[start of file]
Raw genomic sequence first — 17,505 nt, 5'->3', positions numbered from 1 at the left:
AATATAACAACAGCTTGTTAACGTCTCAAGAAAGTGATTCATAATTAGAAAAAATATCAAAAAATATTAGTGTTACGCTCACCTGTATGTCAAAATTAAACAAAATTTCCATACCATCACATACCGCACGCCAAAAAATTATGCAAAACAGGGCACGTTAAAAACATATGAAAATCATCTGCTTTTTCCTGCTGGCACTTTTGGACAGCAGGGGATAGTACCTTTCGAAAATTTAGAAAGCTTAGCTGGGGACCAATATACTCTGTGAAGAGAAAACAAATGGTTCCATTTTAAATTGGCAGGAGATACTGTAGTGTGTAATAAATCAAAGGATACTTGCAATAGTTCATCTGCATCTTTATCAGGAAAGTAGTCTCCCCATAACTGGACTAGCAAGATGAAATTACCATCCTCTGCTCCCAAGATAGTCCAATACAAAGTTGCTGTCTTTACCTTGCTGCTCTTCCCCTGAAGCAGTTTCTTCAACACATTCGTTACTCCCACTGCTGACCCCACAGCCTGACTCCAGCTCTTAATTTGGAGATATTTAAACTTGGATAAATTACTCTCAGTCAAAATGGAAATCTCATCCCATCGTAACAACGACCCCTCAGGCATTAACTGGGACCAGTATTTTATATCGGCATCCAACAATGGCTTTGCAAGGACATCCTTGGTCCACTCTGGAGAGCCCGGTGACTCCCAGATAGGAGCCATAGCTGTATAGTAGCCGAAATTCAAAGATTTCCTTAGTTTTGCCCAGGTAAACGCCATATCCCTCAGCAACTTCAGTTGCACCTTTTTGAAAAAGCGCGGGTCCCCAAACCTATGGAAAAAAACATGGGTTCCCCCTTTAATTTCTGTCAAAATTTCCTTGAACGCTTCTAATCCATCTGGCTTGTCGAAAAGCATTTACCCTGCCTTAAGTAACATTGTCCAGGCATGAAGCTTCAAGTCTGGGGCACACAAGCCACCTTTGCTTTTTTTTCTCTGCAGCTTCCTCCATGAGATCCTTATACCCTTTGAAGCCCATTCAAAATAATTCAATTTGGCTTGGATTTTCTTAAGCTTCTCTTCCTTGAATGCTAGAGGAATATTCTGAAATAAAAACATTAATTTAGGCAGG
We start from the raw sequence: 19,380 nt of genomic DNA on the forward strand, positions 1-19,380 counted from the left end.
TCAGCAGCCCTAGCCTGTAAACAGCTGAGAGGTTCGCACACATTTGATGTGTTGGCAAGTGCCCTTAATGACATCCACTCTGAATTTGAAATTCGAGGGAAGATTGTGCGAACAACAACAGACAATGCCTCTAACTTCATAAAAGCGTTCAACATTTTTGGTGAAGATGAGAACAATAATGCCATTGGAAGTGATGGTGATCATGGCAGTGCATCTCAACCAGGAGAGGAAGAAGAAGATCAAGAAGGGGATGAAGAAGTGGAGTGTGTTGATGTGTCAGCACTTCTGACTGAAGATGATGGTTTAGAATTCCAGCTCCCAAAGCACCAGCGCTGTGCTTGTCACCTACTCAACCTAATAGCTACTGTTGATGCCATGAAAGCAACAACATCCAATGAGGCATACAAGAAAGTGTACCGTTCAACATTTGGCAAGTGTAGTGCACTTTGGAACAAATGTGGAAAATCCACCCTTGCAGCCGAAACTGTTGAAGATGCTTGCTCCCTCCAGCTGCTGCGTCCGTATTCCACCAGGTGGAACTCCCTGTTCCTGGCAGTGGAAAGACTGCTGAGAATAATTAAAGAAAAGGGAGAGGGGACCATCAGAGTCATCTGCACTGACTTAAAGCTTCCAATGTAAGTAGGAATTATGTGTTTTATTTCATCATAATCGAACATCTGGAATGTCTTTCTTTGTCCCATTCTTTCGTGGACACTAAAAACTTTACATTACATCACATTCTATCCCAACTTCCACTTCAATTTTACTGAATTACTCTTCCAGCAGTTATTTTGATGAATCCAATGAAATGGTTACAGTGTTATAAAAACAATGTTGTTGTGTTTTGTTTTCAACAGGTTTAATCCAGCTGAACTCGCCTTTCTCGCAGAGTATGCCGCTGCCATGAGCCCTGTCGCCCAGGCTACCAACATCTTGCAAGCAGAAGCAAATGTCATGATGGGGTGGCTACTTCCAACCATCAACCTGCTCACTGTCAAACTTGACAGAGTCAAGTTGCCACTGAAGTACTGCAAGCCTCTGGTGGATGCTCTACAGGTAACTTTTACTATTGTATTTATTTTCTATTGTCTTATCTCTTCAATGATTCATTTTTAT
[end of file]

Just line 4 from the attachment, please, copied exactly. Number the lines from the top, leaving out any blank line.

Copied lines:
TCAGCAGCCCTAGCCTGTAAACAGCTGAGAGGTTCGCACACATTTGATGTGTTGGCAAGTGCCCTTAATGACATCCACTCTGAATTTGAAATTCGAGGGAAGATTGTGCGAACAACAACAGACAATGCCTCTAACTTCATAAAAGCGTTCAACATTTTTGGTGAAGATGAGAACAATAATGCCATTGGAAGTGATGGTGATCATGGCAGTGCATCTCAACCAGGAGAGGAAGAAGAAGATCAAGAAGGGGATGAAGAAGTGGAGTGTGTTGATGTGTCAGCACTTCTGACTGAAGATGATGGTTTAGAATTCCAGCTCCCAAAGCACCAGCGCTGTGCTTGTCACCTACTCAACCTAATAGCTACTGTTGATGCCATGAAAGCAACAACATCCAATGAGGCATACAAGAAAGTGTACCGTTCAACATTTGGCAAGTGTAGTGCACTTTGGAACAAATGTGGAAAATCCACCCTTGCAGCCGAAACTGTTGAAGATGCTTGCTCCCTCCAGCTGCTGCGTCCGTATTCCACCAGGTGGAACTCCCTGTTCCTGGCAGTGGAAAGACTGCTGAGAATAATTAAAGAAAAGGGAGAGGGGACCATCAGAGTCATCTGCACTGACTTAAAGCTTCCAATGTAAGTAGGAATTATGTGTTTTATTTCATCATAATCGAACATCTGGAATGTCTTTCTTTGTCCCATTCTTTCGTGGACACTAAAAACTTTACATTACATCACATTCTATCCCAACTTCCACTTCAATTTTACTGAATTACTCTTCCAGCAGTTATTTTGATGAATCCAATGAAATGGTTACAGTGTTATAAAAACAATGTTGTTGTGTTTTGTTTTCAACAGGTTTAATCCAGCTGAACTCGCCTTTCTCGCAGAGTATGCCGCTGCCATGAGCCCTGTCGCCCAGGCTACCAACATCTTGCAAGCAGAAGCAAATGTCATGATGGGGTGGCTACTTCCAACCATCAACCTGCTCACTGTCAAACTTGACAGAGTCAAGTTGCCACTGAAGTACTGCAAGCCTCTGGTGGATGCTCTACAGGTAACTTTTACTATTGTATTTATTTTCTATTGTCTTATCTCTTCAATGATTCATTTTTAT